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A fascination with the brain

Alison Hamilton

When Alison Hamilton was looking around for a postdoctoral placement four years ago, she never imagined her search would take her to another continent.

Originally from Northern Ireland, the postdoctoral associate in the Department of Physiology and Pharmacology started her two-year contract with Dr. Stephen Ferguson in 2011 — an agreement that was renewed two years ago so she could continue working on her research.

“At first, coming to Canada was a big change, but my husband and I got used to it pretty fast,” Hamilton said. “Now it’s even weird at times when we go home for a visit.”

Unlike the rest of her lab, who enjoy working more in physiology than in disease-based research, Hamilton specialized in Alzheimer’s disease. A lot of the interest in her lab is on a group of receptors called metabotropic glutamate receptors or mGluRs, and she works on a receptor called mGluR5.

She has spent the last three and a half years looking at how the mGluR5 receptor is affected in Alzheimer’s disease. The biggest project she worked on during that time involved breeding a stream of mice that were created by crossing mGluR5 "knockout" mice with an Alzheimer’s mice model, and testing their behaviour in different ways.

"It was really cool because when we knocked out the receptor, we actually rescued memory and found that we reduced beta amyloid plaques and beta amyloid oligomers," she explained. "There were certain modifications to the signaling pathway as well."

“At one point the project wasn’t going brilliantly, so when it turned and we started seeing these drastic differences with respect to cognitive function, we were shocked,” she said. “When we substantially reduced amyloid we were really shocked — we knew it would do something, but we didn’t expect that big of a reduction.”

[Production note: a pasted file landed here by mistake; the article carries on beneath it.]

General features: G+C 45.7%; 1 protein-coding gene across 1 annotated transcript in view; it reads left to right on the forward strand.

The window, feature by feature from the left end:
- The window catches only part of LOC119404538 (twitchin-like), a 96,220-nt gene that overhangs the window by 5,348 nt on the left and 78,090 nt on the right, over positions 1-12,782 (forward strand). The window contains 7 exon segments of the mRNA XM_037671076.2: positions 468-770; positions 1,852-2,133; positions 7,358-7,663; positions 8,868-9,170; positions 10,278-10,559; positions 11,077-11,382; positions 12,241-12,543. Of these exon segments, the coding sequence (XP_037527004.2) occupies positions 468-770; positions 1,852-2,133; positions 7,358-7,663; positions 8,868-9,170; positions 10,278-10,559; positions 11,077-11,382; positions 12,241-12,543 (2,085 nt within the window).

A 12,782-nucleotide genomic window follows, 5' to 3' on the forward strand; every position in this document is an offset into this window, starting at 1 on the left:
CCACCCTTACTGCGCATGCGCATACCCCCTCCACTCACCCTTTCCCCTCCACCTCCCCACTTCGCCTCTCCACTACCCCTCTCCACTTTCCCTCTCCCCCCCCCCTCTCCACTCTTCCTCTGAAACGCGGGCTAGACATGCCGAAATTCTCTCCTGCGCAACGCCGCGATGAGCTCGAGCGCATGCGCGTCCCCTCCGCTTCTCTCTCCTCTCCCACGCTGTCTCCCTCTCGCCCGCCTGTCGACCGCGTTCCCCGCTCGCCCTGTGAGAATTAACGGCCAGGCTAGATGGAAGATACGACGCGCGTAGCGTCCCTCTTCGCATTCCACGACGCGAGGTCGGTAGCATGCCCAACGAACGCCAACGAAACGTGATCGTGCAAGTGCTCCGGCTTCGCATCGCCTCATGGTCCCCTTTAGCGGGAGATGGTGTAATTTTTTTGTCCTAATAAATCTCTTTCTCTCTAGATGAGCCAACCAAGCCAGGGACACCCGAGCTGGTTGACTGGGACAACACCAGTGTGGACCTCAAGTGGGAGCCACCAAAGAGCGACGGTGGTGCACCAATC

While this specific aspect of the project was published in May 2014, Hamilton has continued working on this research by looking at the pharmacological rather than genetic intervention. She now wants to find out if they can medicate to block the receptor.

Even though Hamilton always knew she wanted to do something in neuroscience, she never planned on doing research on Alzheimer’s disease. However, the further she got into the work for her PhD, the more enthralled she became.

“The brain is fascinating to me. Neurodegeneration is a big thing now, and there’s so many people affected by it.”

After making the decision to work on Alzheimer’s, both of her grandmothers were diagnosed with the disease, which Hamilton explained added a personal aspect to her work.

“It was never why I started — I was well into what I was doing and I was sold on what I was doing by the time the personal side came into play,” she said. “It did add a personal aspect to it though, because it’s very easy to forget about the people the disease affects when you’re in basic research in a lab.”

While Hamilton and her husband are quite settled in London, Ontario for now, she knows that they will likely have to move again soon. Her next step will be to try and find a faculty position somewhere, and eventually she would like to run her own lab.

“As I’ve become more and more hooked on neurodegeneration, I would like to continue, at least in my early career, to run a lab where we are certainly exploring Alzheimer’s disease, and possibly Huntington’s disease or even Parkinson’s,” she said. “It’s a very big field and there’s a lot of work that still needs to be done to help people.”